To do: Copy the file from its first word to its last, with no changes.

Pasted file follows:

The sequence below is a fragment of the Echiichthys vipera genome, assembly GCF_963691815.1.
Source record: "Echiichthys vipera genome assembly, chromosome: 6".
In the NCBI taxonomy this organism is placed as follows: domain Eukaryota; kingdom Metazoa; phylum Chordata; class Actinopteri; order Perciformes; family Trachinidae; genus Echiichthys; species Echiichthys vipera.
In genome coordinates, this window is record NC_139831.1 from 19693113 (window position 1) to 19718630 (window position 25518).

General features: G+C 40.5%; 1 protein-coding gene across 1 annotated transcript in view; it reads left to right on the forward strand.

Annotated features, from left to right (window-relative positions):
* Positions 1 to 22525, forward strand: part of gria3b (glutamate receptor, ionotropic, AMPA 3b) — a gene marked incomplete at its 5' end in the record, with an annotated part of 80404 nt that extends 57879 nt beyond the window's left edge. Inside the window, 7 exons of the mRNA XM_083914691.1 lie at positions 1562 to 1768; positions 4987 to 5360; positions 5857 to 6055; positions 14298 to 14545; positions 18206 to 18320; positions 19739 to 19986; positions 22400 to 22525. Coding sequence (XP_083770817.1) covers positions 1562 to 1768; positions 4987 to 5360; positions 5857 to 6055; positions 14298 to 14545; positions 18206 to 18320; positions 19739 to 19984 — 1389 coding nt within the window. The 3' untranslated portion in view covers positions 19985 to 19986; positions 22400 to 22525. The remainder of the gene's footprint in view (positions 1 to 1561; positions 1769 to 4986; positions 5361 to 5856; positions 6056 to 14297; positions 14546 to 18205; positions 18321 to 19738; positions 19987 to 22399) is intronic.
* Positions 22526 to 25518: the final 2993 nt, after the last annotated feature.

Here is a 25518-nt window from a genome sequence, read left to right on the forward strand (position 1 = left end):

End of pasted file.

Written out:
The sequence below is a fragment of the Echiichthys vipera genome, assembly GCF_963691815.1.
Source record: "Echiichthys vipera genome assembly, chromosome: 6".
In the NCBI taxonomy this organism is placed as follows: domain Eukaryota; kingdom Metazoa; phylum Chordata; class Actinopteri; order Perciformes; family Trachinidae; genus Echiichthys; species Echiichthys vipera.
In genome coordinates, this window is record NC_139831.1 from 19693113 (window position 1) to 19718630 (window position 25518).

General features: G+C 40.5%; 1 protein-coding gene across 1 annotated transcript in view; it reads left to right on the forward strand.

Annotated features, from left to right (window-relative positions):
* Positions 1 to 22525, forward strand: part of gria3b (glutamate receptor, ionotropic, AMPA 3b) — a gene marked incomplete at its 5' end in the record, with an annotated part of 80404 nt that extends 57879 nt beyond the window's left edge. Inside the window, 7 exons of the mRNA XM_083914691.1 lie at positions 1562 to 1768; positions 4987 to 5360; positions 5857 to 6055; positions 14298 to 14545; positions 18206 to 18320; positions 19739 to 19986; positions 22400 to 22525. Coding sequence (XP_083770817.1) covers positions 1562 to 1768; positions 4987 to 5360; positions 5857 to 6055; positions 14298 to 14545; positions 18206 to 18320; positions 19739 to 19984 — 1389 coding nt within the window. The 3' untranslated portion in view covers positions 19985 to 19986; positions 22400 to 22525. The remainder of the gene's footprint in view (positions 1 to 1561; positions 1769 to 4986; positions 5361 to 5856; positions 6056 to 14297; positions 14546 to 18205; positions 18321 to 19738; positions 19987 to 22399) is intronic.
* Positions 22526 to 25518: the final 2993 nt, after the last annotated feature.

Here is a 25518-nt window from a genome sequence, read left to right on the forward strand (position 1 = left end):